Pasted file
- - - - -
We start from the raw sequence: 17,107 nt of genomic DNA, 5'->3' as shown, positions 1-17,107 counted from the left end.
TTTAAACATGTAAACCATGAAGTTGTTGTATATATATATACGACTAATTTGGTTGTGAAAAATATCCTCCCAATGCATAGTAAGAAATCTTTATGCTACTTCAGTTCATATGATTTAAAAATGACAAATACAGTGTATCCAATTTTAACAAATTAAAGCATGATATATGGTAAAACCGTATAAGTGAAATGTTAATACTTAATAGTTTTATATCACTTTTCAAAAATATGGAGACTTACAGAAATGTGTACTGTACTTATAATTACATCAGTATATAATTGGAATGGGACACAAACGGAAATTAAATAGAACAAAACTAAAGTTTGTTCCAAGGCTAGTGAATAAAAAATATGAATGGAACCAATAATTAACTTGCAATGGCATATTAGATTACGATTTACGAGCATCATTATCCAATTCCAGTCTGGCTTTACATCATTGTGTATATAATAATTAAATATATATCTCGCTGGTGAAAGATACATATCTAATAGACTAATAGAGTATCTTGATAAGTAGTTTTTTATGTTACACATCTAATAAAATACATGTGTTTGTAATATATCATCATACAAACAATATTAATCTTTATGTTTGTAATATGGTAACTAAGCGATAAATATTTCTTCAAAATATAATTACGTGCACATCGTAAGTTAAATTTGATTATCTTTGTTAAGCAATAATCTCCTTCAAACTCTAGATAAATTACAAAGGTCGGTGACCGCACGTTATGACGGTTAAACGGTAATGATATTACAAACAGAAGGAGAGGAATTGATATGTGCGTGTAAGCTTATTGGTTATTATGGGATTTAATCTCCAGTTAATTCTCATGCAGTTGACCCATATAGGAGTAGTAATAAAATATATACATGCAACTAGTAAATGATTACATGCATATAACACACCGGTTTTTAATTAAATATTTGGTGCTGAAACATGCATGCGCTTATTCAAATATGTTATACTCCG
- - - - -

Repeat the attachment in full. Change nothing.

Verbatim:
We start from the raw sequence: 17,107 nt of genomic DNA, 5'->3' as shown, positions 1-17,107 counted from the left end.
TTTAAACATGTAAACCATGAAGTTGTTGTATATATATATACGACTAATTTGGTTGTGAAAAATATCCTCCCAATGCATAGTAAGAAATCTTTATGCTACTTCAGTTCATATGATTTAAAAATGACAAATACAGTGTATCCAATTTTAACAAATTAAAGCATGATATATGGTAAAACCGTATAAGTGAAATGTTAATACTTAATAGTTTTATATCACTTTTCAAAAATATGGAGACTTACAGAAATGTGTACTGTACTTATAATTACATCAGTATATAATTGGAATGGGACACAAACGGAAATTAAATAGAACAAAACTAAAGTTTGTTCCAAGGCTAGTGAATAAAAAATATGAATGGAACCAATAATTAACTTGCAATGGCATATTAGATTACGATTTACGAGCATCATTATCCAATTCCAGTCTGGCTTTACATCATTGTGTATATAATAATTAAATATATATCTCGCTGGTGAAAGATACATATCTAATAGACTAATAGAGTATCTTGATAAGTAGTTTTTTATGTTACACATCTAATAAAATACATGTGTTTGTAATATATCATCATACAAACAATATTAATCTTTATGTTTGTAATATGGTAACTAAGCGATAAATATTTCTTCAAAATATAATTACGTGCACATCGTAAGTTAAATTTGATTATCTTTGTTAAGCAATAATCTCCTTCAAACTCTAGATAAATTACAAAGGTCGGTGACCGCACGTTATGACGGTTAAACGGTAATGATATTACAAACAGAAGGAGAGGAATTGATATGTGCGTGTAAGCTTATTGGTTATTATGGGATTTAATCTCCAGTTAATTCTCATGCAGTTGACCCATATAGGAGTAGTAATAAAATATATACATGCAACTAGTAAATGATTACATGCATATAACACACCGGTTTTTAATTAAATATTTGGTGCTGAAACATGCATGCGCTTATTCAAATATGTTATACTCCG